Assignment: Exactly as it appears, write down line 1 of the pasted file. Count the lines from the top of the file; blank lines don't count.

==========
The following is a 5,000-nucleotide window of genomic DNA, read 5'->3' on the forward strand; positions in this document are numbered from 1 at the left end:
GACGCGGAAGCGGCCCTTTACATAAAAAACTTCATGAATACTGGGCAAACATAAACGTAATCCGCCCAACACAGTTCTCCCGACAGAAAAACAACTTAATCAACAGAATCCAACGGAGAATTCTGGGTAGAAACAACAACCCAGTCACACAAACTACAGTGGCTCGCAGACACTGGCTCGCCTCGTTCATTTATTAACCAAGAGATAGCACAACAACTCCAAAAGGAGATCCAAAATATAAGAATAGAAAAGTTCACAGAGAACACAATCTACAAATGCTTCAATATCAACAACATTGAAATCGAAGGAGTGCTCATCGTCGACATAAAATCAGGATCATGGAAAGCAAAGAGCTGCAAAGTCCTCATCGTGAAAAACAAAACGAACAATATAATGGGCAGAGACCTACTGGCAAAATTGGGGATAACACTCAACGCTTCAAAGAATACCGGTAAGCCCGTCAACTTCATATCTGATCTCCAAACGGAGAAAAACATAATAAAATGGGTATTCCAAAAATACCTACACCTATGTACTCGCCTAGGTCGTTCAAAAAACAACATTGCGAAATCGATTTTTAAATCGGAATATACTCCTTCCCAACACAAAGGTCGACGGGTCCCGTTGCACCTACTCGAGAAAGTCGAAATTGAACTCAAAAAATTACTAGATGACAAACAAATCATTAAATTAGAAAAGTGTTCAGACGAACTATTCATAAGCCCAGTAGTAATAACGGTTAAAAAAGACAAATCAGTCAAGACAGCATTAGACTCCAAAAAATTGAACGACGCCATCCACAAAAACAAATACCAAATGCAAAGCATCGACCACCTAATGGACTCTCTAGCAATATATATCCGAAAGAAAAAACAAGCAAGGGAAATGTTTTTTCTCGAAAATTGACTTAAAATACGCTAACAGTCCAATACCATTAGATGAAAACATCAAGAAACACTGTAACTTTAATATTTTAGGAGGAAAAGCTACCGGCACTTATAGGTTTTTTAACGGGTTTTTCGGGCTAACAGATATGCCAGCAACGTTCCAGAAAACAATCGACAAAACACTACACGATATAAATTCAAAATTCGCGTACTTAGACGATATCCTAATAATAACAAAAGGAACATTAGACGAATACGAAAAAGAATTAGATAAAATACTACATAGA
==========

The following is a 5,000-nucleotide window of genomic DNA, read 5'->3' on the forward strand; positions in this document are numbered from 1 at the left end: